Programmer's Python Data - Bits and BigNum
Written by Mike James
Monday, 25 March 2024
Article Index
Programmer's Python Data - Bits and BigNum
The Bitwise Operators
NOT

Bits are at the bottom of it all but Python is high level so how do you work with bits in Python? Find out how it all works in this extract from Programmer's Python: Everything is Data.

## Is now available as a print book: Amazon

#### Contents

1. Python – A Lightning Tour
2. The Basic Data Type – Numbers
Extract: Bignum
3. Truthy & Falsey
4. Dates & Times
5. Sequences, Lists & Tuples
Extract Sequences
6. Strings
Extract Unicode Strings
7. Regular Expressions
8. The Dictionary
Extract The Dictionary
9. Iterables, Sets & Generators
Extract  Iterables
10. Comprehensions
Extract  Comprehensions
11. Data Structures & Collections
Extract Stacks, Queues and Deques

Extract Named Tuples and Counters***NEW!!!
12. Bits & Bit Manipulation
Extract Bits and BigNum
13. Bytes
Extract Bytes And Strings
Extract Byte Manipulation
14. Binary Files
15. Text Files
16. Creating Custom Data Classes
Extract A Custom Data Class
17. Python and Native Code
Extract   Native Code
Appendix I Python in Visual Studio Code
Appendix II C Programming Using Visual Studio Code

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## Bits & Bit Manipulation

In previous chapters we have focused on sophisticated high-level data abstractions – but while it is true to say that in Python everything is an object it is universally true that in programming everything is a bit pattern.

What exactly does this mean?

## The Bit Pattern

At the lowest level computers work in binary. More accurately they work with just two states signified by 0 and 1. Any data stored in the computer has to be in terms of a pattern of 0s and 1s – this is the only possibility.

We often think of these patterns as binary numbers, but this is just convention. In reality the bit pattern can be used to represent anything you want it to. For example, you could designate a particular bit pattern 101 as representing the letter A. You can also read the bit pattern as if it was a binary number or as 5 in decimal. This is often assumed to be a more fundamental interpretation of the bit pattern 101, but this is because most computers have hardware that will perform binary arithmetic.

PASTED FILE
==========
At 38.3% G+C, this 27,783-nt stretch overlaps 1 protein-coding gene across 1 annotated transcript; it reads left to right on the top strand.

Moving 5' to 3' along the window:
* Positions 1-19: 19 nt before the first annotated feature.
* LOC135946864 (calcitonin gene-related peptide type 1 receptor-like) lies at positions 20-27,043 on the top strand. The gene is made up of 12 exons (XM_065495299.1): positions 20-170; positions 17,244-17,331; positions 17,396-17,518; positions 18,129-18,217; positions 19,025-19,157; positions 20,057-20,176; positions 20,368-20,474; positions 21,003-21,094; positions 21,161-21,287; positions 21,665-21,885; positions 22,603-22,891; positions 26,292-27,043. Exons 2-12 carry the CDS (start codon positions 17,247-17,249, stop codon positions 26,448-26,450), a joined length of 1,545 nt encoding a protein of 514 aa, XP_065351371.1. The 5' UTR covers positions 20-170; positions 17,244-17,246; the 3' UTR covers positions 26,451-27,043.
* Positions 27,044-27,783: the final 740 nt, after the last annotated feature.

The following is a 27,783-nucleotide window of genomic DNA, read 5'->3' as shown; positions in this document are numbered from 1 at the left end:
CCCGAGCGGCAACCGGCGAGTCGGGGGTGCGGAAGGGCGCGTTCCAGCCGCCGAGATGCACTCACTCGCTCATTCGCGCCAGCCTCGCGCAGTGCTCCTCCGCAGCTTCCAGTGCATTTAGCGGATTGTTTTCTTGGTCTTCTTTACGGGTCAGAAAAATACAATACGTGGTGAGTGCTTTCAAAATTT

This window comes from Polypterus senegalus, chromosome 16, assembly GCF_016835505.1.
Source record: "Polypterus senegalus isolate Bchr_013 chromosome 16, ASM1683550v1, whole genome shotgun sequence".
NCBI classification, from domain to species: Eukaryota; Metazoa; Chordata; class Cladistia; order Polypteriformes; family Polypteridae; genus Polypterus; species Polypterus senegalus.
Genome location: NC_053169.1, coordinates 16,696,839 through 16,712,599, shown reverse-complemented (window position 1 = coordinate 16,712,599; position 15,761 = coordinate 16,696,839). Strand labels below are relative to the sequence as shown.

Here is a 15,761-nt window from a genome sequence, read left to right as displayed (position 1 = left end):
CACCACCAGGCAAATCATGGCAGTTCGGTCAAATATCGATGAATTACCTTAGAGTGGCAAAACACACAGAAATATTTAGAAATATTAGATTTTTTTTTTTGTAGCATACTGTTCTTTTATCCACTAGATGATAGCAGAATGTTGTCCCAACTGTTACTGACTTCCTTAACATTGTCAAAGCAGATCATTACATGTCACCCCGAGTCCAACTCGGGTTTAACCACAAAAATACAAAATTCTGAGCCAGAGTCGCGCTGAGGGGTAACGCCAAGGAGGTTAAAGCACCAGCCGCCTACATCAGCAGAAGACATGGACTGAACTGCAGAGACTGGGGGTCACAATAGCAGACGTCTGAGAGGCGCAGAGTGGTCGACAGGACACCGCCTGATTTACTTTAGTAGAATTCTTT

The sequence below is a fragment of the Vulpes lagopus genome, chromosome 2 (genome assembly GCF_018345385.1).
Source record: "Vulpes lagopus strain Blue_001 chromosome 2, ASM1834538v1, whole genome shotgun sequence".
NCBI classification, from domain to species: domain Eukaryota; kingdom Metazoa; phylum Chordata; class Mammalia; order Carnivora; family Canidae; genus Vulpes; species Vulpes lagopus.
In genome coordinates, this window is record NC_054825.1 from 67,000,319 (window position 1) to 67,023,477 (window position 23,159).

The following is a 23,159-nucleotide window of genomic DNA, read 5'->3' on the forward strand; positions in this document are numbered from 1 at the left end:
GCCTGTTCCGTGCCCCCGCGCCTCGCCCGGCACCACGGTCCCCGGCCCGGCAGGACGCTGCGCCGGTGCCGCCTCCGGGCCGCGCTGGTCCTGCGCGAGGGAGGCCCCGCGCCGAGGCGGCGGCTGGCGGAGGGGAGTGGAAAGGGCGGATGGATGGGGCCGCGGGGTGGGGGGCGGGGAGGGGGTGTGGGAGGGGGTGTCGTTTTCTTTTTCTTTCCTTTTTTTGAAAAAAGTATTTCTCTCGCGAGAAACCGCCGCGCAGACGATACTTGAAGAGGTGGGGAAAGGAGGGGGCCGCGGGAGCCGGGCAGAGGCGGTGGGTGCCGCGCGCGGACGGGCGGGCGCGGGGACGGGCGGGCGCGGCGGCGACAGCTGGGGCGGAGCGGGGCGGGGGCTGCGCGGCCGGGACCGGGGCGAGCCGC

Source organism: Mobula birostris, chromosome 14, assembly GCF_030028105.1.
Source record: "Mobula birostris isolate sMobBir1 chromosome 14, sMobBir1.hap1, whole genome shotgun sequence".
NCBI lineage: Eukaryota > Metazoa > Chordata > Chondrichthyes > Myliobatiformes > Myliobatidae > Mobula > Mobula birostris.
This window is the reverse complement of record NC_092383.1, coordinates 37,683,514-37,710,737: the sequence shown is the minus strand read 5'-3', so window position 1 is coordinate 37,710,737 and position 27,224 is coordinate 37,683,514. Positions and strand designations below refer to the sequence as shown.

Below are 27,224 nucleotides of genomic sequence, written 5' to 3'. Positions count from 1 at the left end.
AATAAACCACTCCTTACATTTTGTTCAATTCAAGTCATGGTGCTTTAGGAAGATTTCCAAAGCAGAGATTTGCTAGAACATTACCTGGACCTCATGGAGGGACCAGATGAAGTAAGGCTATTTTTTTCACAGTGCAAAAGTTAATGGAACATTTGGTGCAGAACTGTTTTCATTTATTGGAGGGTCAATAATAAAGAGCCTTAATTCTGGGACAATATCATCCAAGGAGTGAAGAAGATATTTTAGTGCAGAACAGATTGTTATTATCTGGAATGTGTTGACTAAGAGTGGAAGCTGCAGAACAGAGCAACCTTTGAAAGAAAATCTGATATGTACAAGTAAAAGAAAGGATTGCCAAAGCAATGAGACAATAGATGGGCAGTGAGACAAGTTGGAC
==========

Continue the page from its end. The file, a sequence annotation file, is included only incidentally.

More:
This fact leads us to think that binary numbers are somehow fundamental, but it would be perfectly possible, if not reasonable, to build a computer with no hardware dedicated to binary arithmetic. Then we would have to write programs that manipulated the bit patterns as if they were numbers just as we have to write programs that manipulate the bit patterns as if they were text or a representation of the state of a set of on/off switches.

The fundamental data entity is the bit pattern and what makes it useful is how we decide to interpret and manipulate it.

Having said that bit patterns are not necessarily binary numbers, it has to be added that we often do make use of the correspondence to specify or communicate a bit pattern. That is, the bit pattern 101 is often treated as if it was identical to the decimal number 5 – because this is the bit pattern that represents 5 in binary. As a result we spend a lot of time learning about binary representations and how to perform binary arithmetic. While this is important there is a much better way to specify bit patterns using hexadecimal numbers.

The basic idea is that instead of counting up to 9 with unique symbols we count up to 15 using the symbols:

`0 1 2 3 4 5 6 7 8 9 A B C D E F`

There is no particular reason for using A to F but then again there is no particular reason for using 0 to 9 apart from custom and practice – any symbols would do the job.

The reason hex is important is that you can convert each hex symbol into a unique 4-bit pattern:

0

1

2

3

4

5

6

7

8

9

A

B

C

D

E

F

0000

0001

0010

0011

0100

0101

0110

0111

1000

1001

1010

1011

1100

1101

1110

1111

If you know binary you will recognize each bit pattern as the binary number that corresponds to the hexadecimal symbol. That is, hex 5 is 0101 which is also 5 in decimal. The hex value E is 1110 which is the binary representation of 14.